Principle 3: Un-selling 107
Mission and myth of a sage
Aesop strives to be an ‘honest and thoughtful beauty brand that acknowledges your intelligence and sophistication,’ says Martignoni. Promising eternal youth or to change the world are anathema. Instead, there is a quiet confidence to own the moral high ground and to win over consumers with a humble but efficacious offering. Beyond the product, the mission is to inspire and be inspired by intelligent people. Their Web site declares:
Aesop values all human endeavors undertaken with intellectual rigor, vision and a nod to the whimsical. We advocate the use of our products as part of a balanced life that includes a healthy diet, sensible exercise, a moderate intake of red wine and a regular dose of stimulating literature. (Aesop.com)
And there are, indeed, Aesop chocolates and wine in the stores. Not to be sold but rather to be consumed there, fueling conversation and passing on the word to like-minded friends: ‘Don’t compromise yourself; you’re all you’ve got’ reads a Janis Joplin quote on an Aesop sample.
The myth of this brand starts with its name (Nomen est omen!). Aesop was a Greek slave turned teller of fables, it is not entirely clear why his was chosen as brand name. Some attribute it to Paphitis’ Greek background while others relate it to the fact that he is a bookworm and avid student of philosophy. Martignoni says that the deep moral lessons conveyed by Aesop provided a moral compass for what was to be a commercial entity. As one follows the brand’s history, a myth emerges of a sage (Paphitis) trapped in the body of an entrepreneur who despises the shallowness and mendacity of the industry he finds himself in and sets out to create a brand that attracts the people of thought and sophistication he admires. ‘I guess the reason I started my own beauty company was that I wasn’t patient enough to be a philosopher, nor tolerant enough to be an architect’, the founder told Bethan Cole of the Independent newspaper (Cole, 2008).
But one does not need to study the founder’s interviews. Just look at the hand wash, which comes with a quote by Carl Jung: ‘Often hands will solve a mystery that the intellect has struggled with in vain’. Doesn’t that say all about beautiful minds and faces? And don’t such high-reaching hands deserve to be pampered with a potion of ‘Resurrection Aromatique’ – at U.S. $30?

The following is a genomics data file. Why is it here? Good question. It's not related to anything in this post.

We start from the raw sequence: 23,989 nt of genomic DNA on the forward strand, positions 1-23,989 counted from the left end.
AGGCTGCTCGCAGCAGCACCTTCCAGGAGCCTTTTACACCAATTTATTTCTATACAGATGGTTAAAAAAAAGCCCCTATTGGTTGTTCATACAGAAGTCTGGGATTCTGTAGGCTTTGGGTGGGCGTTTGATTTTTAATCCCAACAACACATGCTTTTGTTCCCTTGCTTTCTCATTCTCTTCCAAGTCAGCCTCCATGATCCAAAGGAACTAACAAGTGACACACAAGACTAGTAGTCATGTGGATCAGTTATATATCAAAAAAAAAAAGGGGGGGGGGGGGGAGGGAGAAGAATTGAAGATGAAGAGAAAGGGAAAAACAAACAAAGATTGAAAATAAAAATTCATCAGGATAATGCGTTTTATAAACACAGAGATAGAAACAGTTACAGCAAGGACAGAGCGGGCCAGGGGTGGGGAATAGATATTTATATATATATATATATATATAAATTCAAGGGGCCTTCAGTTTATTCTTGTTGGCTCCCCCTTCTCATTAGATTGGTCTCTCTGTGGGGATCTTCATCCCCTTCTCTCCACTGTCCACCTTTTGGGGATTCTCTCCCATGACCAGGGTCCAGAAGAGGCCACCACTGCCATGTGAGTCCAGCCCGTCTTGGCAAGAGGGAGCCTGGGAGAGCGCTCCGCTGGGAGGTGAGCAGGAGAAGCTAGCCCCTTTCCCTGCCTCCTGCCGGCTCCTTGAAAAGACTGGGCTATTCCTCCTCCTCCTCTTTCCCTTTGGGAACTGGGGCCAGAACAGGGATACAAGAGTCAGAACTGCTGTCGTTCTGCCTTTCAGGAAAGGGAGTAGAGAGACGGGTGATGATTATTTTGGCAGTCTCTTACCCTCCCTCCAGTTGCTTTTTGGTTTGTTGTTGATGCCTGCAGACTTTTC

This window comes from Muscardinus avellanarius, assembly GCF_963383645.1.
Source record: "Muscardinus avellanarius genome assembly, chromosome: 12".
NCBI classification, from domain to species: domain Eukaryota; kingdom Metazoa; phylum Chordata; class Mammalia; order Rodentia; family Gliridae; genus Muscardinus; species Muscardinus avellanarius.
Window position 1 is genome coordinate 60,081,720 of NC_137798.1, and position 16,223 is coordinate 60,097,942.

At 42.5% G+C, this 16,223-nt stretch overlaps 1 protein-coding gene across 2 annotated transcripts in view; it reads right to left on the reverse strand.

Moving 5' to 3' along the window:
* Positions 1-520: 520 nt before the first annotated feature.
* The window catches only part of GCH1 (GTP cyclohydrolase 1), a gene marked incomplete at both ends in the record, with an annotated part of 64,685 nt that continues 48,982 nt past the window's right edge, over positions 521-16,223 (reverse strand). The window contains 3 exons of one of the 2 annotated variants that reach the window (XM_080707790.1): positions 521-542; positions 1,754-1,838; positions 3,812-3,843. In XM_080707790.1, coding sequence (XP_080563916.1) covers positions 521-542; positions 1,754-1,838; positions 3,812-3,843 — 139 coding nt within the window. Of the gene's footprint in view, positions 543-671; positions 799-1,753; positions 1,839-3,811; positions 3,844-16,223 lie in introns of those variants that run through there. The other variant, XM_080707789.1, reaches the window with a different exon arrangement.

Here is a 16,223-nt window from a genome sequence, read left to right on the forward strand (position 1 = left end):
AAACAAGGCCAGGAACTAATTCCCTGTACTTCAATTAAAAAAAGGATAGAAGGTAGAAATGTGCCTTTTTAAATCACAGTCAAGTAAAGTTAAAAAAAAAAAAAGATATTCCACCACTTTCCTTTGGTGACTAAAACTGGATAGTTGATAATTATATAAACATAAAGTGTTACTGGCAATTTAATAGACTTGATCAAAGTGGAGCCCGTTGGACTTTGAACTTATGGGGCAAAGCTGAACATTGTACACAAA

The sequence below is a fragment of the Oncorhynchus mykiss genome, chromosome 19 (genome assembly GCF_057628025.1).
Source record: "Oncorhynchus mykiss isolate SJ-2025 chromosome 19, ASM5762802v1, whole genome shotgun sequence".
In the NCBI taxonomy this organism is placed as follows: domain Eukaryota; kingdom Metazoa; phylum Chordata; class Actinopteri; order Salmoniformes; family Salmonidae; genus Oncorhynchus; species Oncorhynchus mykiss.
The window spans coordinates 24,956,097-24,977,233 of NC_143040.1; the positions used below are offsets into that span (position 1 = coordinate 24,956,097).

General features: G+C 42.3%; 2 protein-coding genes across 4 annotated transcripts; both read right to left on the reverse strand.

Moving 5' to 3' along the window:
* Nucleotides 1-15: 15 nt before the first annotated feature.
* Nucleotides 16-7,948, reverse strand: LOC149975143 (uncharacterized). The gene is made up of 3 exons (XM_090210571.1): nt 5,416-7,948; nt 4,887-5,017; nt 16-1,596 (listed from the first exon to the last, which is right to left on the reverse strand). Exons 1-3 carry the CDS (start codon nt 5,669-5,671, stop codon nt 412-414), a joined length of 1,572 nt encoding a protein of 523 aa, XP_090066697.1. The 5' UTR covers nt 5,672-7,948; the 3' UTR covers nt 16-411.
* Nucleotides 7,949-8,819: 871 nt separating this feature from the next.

Intelligent beauty to behold! … and long for
If many high-end beauty brands feel like shiny temples then Aesop is a monastic library. Aesop’s aesthetic follows a strict, unassuming, functional code on the outside but reveals rich, elegant detail once you take a closer look, step inside or open the bottle.
The circa 100 different Aesop products are packed into quasi-identical brown bottles or squeezable beige metal tubes, to be mindful and focused. Identical containers and dyes are economical, printing all product information on the container makes cartons or leaflets unnecessary, the brown tint or metal protect the content against UV damage and help to minimize the use of preservatives. Also ‘the cream and brown label’ is meant to blend into the bathroom. ‘We do not want to stick out’ says Martignoni. ‘More with less’ par excellence.
The same goes for the actual products. It is hard to believe that an ‘antioxidant mix of parsley and blackcurrant seed oil, enhanced by orange or violet petal’ would be guided strictly by what is efficacious only. It just sounds and smells far too beautiful. Yet that’s what seems to be the case.
But, then there are also the subtle, philosophic rather than functional details. The ‘macron’ set over the ‘e’ adding an elegant, capricious note to the logo and a little mystery around the pronunciation. Long rows of identical bottles in uneven numbers giving beautiful rhythm and symmetry. The simple brown paper bags (plastic is a waste and too glossy) with cultural tips printed on them. And the stores having water basins where customers are encouraged to try the indulgent products – which of course doesn’t just make for great ritual but also infuses the room with incense-like aromas.
The branding expert Mark Tungate would probably call these stores ‘big dog whistles’ as they might go unnoticed by many shoppers but are ‘compelling to those on the right wavelength’ (Tungate, 2011). And indeed, to be treated to that Aesop wine and chocolate mentioned earlier can be experienced as a form of ritualized ascendance to a ‘beauty poet society’, the inner circle of intellectual sophisticates who associate with the brand. At least it felt that way at a party in their Sheung Wan store, Hong Kong. The talk was of slow food, urban cycling or low-fi electronics. Most people were visibly enjoying each other yet business was brisk, one buyer explaining that he was stocking up ‘to help the store succeed… happy to have one in his neighborhood’.